I think especially when there’s an active fanbase like Worm has, with a couple hundred thousand readers and 15% of those readers finding places on the internet to discuss it, communities form and communities set expectations.  There’s a part of me that feels that there’s nothing I could have written that would have pleased everyone.  If I’d had that thought process sooner, maybe I could have adjusted or broadcasted something.  But… I firmly broadcasted things like the fact that the protagonist from book one was done, she wasn’t coming back, and there were still people clamoring throughout or theorizing that she’d make an appearance.  I’m not sure there’s any right answer, except for me to forge ahead while communicating as well as I can.

I started the story joking in some circles about how I was going to get burned at the stake for my protagonist choice, but I felt confident I had a story to tell and I had those expectations regarding the sequel and those other things.  “What’s another little added difficulty?” I thought.  I had to challenge myself, and I was hopeful I could sell Victoria as a well-rounded character.  I went in figuring I’d take the time to worldbuild… to introduce characters and lay groundwork.  It took seven arcs to really get started on the Undersiders’ story in Worm, after all.  Ten arcs before the first key character points were introduced.  I was intending to move faster than that, but then I wasn’t even done arc 2 with laying the groundwork and building the world when people started getting vocally restless.  The choice of Victoria as a protagonist wasn’t a flash in the pan backlash I had to get past, but an underlying sentiment that touched everything going forward.  And it was going to do so from the start of the work to the end.

And there were a lot of things like that.  Sticking points that were sticky from start to finish.  I know some people have taken issue with ‘the city’.  There’s a segment of the fanbase that’s rooted in military sci-fi and hard sci-fi, and they’re intrigued by the idea of what it takes to get a post-apocalyptic society going.  I could have and should have telegraphed it better, but I think anyone that’s read my past serials knows that logistics and especially numbers are not my strength.  It was unfortunately never going to be the story I wanted to tell.  I personally felt and feel that having powers like The Number Man, Accord, and prep-work done over years and decades by forces like Tattletale and Cauldron explained it enough.  That the city sat on an unstable foundation and lacked identity in places was intentional, and was tied to the fact it went without a name, but I don’t think this was sufficiently telegraphed and I know some were frustrated with it when Worm had more ‘realism’.

So I was left with a choice.  To carry on and trust that I was on course, or adapt to the feedback?

Here’s where I want to stop, revisit my thesis, and try to give at least one short quote that maybe people can go back to or re-quote if people start saying I’m blaming the fans: This is on me.  Criticisms and disappointments and things people feel were lacking are 100% valid.  I made creative decisions and choices and saying you disagree or you think I did it wrong is 100% allowed and right.  This is on me.  There are no bad takes (maybe bad ways of ~handling~ the takes, but maybe I’ll touch on that in a second).  It’s on me that I shouldn’t have been overconfident going in and I shouldn’t have focused as much as I did on the product (protagonist choice, key themes) and should’ve paid more attention to the context again, and to the broader picture.  I do think I bit off a bit more than I could chew in trying to do a sequel and an epic together and stuff fell by the wayside, or slipped past me.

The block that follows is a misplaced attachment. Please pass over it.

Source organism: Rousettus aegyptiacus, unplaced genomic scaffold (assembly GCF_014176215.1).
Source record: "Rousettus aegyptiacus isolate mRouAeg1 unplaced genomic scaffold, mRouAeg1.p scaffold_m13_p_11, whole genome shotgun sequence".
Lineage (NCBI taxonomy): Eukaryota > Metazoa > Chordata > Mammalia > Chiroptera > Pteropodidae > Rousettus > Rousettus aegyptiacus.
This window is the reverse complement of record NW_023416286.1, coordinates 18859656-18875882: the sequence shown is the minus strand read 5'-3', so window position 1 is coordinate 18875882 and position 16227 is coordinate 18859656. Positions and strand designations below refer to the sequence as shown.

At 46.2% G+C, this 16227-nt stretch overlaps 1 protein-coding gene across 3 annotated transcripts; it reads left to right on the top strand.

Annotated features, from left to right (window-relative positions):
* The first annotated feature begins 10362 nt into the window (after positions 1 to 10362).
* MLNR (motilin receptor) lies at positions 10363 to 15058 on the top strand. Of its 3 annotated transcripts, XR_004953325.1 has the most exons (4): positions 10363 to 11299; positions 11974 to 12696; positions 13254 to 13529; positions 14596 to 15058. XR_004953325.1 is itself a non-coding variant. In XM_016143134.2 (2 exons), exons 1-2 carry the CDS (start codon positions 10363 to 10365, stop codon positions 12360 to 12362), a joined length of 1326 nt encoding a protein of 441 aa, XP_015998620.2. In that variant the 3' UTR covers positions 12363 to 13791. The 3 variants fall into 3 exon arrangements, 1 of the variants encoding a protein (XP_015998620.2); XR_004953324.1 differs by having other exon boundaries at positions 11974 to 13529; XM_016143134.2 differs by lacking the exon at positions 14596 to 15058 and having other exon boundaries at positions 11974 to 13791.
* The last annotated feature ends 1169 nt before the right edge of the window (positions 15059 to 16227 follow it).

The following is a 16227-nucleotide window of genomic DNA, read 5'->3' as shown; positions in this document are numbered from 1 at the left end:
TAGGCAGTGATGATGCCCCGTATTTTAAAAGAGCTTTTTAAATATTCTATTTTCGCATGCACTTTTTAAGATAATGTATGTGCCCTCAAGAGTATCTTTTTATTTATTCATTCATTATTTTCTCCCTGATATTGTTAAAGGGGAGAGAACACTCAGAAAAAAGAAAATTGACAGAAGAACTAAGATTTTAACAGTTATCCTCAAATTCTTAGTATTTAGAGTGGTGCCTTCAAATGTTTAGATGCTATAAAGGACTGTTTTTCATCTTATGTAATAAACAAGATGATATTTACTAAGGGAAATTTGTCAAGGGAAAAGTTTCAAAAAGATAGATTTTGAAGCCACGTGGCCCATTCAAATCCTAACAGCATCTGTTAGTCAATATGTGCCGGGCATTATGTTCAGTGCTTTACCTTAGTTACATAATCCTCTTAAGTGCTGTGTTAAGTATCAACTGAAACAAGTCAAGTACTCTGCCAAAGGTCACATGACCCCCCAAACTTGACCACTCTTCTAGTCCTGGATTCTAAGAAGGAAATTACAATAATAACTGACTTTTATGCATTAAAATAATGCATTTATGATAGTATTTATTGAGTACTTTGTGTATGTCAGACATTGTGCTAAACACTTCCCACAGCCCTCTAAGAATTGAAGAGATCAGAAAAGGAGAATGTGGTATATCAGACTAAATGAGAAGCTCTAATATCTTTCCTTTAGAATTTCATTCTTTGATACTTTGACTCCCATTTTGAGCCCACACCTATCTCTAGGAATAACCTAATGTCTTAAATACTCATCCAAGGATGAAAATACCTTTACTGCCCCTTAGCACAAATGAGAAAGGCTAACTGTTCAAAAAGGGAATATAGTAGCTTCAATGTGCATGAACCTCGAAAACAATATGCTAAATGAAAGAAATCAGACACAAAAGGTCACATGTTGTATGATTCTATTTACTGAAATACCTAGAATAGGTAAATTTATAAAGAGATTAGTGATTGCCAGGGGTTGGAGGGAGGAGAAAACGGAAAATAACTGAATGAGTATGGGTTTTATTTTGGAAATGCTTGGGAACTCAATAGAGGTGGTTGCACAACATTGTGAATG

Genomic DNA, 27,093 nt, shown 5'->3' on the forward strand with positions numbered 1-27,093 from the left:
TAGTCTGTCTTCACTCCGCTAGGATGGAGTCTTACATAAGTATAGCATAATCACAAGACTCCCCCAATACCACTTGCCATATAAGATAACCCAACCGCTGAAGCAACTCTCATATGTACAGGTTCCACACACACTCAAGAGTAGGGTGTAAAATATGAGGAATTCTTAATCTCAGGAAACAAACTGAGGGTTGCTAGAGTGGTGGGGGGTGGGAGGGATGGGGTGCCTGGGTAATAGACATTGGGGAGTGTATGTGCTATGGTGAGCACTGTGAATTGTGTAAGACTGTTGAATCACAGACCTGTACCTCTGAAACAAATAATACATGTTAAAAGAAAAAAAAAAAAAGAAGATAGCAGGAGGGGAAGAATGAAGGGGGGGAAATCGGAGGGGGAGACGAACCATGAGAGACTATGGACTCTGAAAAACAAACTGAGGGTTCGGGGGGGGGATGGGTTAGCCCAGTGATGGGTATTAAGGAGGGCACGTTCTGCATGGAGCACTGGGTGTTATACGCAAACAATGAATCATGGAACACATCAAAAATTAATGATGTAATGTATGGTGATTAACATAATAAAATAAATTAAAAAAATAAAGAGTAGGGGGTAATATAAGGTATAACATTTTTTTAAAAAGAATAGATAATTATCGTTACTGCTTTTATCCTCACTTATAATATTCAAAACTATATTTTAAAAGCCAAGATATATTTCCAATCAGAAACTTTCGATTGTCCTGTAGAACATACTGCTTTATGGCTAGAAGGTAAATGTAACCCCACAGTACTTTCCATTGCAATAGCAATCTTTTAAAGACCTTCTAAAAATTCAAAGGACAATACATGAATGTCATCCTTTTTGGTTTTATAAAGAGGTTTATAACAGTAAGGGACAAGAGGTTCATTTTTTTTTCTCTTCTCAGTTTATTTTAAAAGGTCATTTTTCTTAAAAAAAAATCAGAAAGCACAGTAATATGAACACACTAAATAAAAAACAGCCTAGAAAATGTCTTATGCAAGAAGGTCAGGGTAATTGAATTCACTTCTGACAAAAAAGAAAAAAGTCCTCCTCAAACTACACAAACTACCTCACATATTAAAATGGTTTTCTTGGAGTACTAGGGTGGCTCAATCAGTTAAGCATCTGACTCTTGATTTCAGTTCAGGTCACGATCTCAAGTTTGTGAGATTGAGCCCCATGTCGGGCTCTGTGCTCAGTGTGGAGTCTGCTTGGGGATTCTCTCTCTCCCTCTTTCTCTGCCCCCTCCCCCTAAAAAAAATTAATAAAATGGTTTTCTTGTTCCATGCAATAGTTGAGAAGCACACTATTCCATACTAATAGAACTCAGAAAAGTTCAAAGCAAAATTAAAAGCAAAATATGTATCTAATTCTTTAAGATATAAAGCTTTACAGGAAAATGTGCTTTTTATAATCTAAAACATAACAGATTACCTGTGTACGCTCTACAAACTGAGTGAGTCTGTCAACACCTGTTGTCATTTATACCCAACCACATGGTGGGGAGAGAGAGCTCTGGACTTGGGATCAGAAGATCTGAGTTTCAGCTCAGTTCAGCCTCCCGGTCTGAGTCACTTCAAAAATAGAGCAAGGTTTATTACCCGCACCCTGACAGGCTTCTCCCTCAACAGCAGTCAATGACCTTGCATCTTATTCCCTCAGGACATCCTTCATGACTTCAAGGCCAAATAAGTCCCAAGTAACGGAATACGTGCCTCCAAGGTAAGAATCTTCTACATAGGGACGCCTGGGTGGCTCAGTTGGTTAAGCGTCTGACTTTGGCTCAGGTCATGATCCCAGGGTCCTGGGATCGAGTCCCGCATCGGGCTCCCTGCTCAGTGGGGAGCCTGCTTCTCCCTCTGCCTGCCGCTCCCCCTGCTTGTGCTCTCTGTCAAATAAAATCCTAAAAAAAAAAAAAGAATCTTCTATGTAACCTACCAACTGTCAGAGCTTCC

Some of that stuff that fell by the wayside was like the therapy.  Facing the pressure from multiple corners to move the story along, and a sharp shift in the discourse from “Worm sequel when?  Worm sequel when?  Can’t wait.  When is Twig over, I want the Worm sequel” to “This is too slow” and “by this # of words we were here in Worm vs. here in Ward”, I read the tempo of the community as a whole and dropped some stuff to move stuff forward, telling myself I’d answer it later.  The therapy.  Some of the worldbuilding.  But until I get to ‘later’ it’s a story where the city feels shaky in a way that is thematic but jarring to some readers, and where therapy has sorta failed and that sends a bad message, which ties into the next point.

That next point is the other stuff was stuff that slipped past me.  I wanted to include more LGBT representation and included more characters in that spectrum, but then it’s like… okay, let’s have a character go through a critically bad patch.  Draw a card from the deck of characters and it’s Tristan.  Let’s have a character related to them flip out.  Kenzie.  Let’s have a couple break up.  Parian and Foil.  Then I’ve got a number of characters who are LGBT all suffering in a short span of the story and that’s the kind of thing I should catch.  I don’t know if it’s prejudice that I’m not aware of informing the choices (I really hope not) or bad draws coupled with the fact there’s more LGBT characters in the mix, but… it happened and it’s on me that it happened.  It’s on me, in a similar fashion, that I had a lot of lesbian relationships with power imbalances, sometimes predatory or abusive.  In this case it’s less that I’m drawing characters from a deck and more that I tend to find the power imbalances in relationships to be one of the more inherently interesting parts of relationships, and as such most relationships I write play into that, whether it’s Carol and Mark, Defiant and Dragon, Assault and Battery, Sy and his partners, or Parian and Foil.  But by making it most of my characters’ lesbian relationships when it’s a Thing in media is playing into a bad meta-narrative, regardless of the non-lesbian context.